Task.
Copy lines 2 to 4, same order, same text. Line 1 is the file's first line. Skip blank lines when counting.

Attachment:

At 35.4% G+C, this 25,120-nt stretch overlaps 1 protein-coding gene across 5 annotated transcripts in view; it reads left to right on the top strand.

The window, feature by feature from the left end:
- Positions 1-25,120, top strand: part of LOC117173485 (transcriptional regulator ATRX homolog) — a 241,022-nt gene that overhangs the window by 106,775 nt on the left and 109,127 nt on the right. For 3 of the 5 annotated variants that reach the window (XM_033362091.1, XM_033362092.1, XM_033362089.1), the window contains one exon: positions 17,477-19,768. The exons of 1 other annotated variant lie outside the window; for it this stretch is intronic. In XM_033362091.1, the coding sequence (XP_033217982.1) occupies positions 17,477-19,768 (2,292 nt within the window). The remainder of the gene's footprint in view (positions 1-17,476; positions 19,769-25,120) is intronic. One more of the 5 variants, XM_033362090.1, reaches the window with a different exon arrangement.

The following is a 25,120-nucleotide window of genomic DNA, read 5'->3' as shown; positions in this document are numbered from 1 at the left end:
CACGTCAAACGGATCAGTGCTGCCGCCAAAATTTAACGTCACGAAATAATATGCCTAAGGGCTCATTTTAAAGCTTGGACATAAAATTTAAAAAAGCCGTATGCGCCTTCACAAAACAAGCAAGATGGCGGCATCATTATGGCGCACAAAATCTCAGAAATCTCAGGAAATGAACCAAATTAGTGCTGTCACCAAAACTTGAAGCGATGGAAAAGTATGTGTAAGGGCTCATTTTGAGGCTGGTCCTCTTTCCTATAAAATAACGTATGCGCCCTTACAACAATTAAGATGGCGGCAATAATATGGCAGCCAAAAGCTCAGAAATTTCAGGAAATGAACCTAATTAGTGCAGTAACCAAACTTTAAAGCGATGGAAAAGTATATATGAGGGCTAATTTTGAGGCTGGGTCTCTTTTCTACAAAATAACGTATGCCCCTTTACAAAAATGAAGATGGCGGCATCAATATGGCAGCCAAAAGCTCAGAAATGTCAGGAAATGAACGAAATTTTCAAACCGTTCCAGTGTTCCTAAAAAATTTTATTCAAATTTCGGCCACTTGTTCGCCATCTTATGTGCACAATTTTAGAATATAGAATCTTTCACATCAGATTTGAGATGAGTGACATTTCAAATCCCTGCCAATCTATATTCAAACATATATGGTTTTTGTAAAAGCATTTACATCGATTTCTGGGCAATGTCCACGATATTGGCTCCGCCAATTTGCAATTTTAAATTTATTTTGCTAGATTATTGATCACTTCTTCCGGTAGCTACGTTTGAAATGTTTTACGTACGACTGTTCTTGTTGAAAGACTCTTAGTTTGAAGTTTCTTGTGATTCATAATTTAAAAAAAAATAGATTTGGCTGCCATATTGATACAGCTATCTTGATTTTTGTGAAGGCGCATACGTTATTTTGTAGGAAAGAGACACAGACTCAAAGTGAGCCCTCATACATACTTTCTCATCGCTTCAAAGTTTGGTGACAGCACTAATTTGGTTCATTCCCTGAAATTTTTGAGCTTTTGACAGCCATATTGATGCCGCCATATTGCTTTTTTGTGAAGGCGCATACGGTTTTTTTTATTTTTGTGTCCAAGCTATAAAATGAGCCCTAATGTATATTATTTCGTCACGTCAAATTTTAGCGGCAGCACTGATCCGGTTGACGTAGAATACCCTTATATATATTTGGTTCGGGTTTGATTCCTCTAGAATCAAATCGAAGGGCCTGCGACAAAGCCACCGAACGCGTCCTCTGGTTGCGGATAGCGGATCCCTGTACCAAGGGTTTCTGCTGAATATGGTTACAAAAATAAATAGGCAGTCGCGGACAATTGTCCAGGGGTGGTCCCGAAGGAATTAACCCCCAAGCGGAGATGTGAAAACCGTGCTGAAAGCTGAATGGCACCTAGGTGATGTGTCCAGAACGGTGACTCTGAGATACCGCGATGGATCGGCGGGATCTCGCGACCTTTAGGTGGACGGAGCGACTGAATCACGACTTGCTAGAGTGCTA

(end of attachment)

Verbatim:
The window, feature by feature from the left end:
- Positions 1-25,120, top strand: part of LOC117173485 (transcriptional regulator ATRX homolog) — a 241,022-nt gene that overhangs the window by 106,775 nt on the left and 109,127 nt on the right. For 3 of the 5 annotated variants that reach the window (XM_033362091.1, XM_033362092.1, XM_033362089.1), the window contains one exon: positions 17,477-19,768. The exons of 1 other annotated variant lie outside the window; for it this stretch is intronic. In XM_033362091.1, the coding sequence (XP_033217982.1) occupies positions 17,477-19,768 (2,292 nt within the window). The remainder of the gene's footprint in view (positions 1-17,476; positions 19,769-25,120) is intronic. One more of the 5 variants, XM_033362090.1, reaches the window with a different exon arrangement.

The following is a 25,120-nucleotide window of genomic DNA, read 5'->3' as shown; positions in this document are numbered from 1 at the left end: